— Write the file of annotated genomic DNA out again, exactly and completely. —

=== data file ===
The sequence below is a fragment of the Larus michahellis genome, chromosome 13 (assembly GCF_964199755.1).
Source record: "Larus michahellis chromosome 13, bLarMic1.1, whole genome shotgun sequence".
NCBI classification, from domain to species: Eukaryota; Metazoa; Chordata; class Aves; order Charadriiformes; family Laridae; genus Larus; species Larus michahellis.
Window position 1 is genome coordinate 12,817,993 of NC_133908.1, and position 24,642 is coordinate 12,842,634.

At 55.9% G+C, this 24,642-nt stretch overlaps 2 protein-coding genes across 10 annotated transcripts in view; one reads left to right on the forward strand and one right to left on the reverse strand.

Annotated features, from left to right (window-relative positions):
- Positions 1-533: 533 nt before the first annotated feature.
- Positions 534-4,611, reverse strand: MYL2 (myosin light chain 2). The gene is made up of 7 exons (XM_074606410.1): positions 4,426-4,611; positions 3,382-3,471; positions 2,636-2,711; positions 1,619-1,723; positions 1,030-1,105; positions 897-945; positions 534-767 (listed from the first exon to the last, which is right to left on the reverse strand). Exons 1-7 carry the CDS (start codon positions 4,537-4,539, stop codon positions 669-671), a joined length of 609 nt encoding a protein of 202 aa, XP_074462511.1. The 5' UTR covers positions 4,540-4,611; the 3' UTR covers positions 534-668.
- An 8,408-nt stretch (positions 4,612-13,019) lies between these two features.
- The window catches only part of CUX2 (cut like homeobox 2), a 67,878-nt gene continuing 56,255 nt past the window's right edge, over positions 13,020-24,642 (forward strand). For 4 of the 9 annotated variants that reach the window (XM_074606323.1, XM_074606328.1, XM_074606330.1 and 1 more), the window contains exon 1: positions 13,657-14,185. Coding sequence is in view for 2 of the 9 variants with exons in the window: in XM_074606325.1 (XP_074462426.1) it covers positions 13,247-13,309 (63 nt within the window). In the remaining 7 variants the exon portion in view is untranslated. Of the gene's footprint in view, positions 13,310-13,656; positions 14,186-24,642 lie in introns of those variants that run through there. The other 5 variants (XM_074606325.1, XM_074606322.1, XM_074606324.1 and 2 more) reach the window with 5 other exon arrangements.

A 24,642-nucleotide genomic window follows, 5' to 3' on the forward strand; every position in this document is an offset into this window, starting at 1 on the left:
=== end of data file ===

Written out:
The sequence below is a fragment of the Larus michahellis genome, chromosome 13 (assembly GCF_964199755.1).
Source record: "Larus michahellis chromosome 13, bLarMic1.1, whole genome shotgun sequence".
NCBI classification, from domain to species: Eukaryota; Metazoa; Chordata; class Aves; order Charadriiformes; family Laridae; genus Larus; species Larus michahellis.
Window position 1 is genome coordinate 12,817,993 of NC_133908.1, and position 24,642 is coordinate 12,842,634.

At 55.9% G+C, this 24,642-nt stretch overlaps 2 protein-coding genes across 10 annotated transcripts in view; one reads left to right on the forward strand and one right to left on the reverse strand.

Annotated features, from left to right (window-relative positions):
- Positions 1-533: 533 nt before the first annotated feature.
- Positions 534-4,611, reverse strand: MYL2 (myosin light chain 2). The gene is made up of 7 exons (XM_074606410.1): positions 4,426-4,611; positions 3,382-3,471; positions 2,636-2,711; positions 1,619-1,723; positions 1,030-1,105; positions 897-945; positions 534-767 (listed from the first exon to the last, which is right to left on the reverse strand). Exons 1-7 carry the CDS (start codon positions 4,537-4,539, stop codon positions 669-671), a joined length of 609 nt encoding a protein of 202 aa, XP_074462511.1. The 5' UTR covers positions 4,540-4,611; the 3' UTR covers positions 534-668.
- An 8,408-nt stretch (positions 4,612-13,019) lies between these two features.
- The window catches only part of CUX2 (cut like homeobox 2), a 67,878-nt gene continuing 56,255 nt past the window's right edge, over positions 13,020-24,642 (forward strand). For 4 of the 9 annotated variants that reach the window (XM_074606323.1, XM_074606328.1, XM_074606330.1 and 1 more), the window contains exon 1: positions 13,657-14,185. Coding sequence is in view for 2 of the 9 variants with exons in the window: in XM_074606325.1 (XP_074462426.1) it covers positions 13,247-13,309 (63 nt within the window). In the remaining 7 variants the exon portion in view is untranslated. Of the gene's footprint in view, positions 13,310-13,656; positions 14,186-24,642 lie in introns of those variants that run through there. The other 5 variants (XM_074606325.1, XM_074606322.1, XM_074606324.1 and 2 more) reach the window with 5 other exon arrangements.

A 24,642-nucleotide genomic window follows, 5' to 3' on the forward strand; every position in this document is an offset into this window, starting at 1 on the left: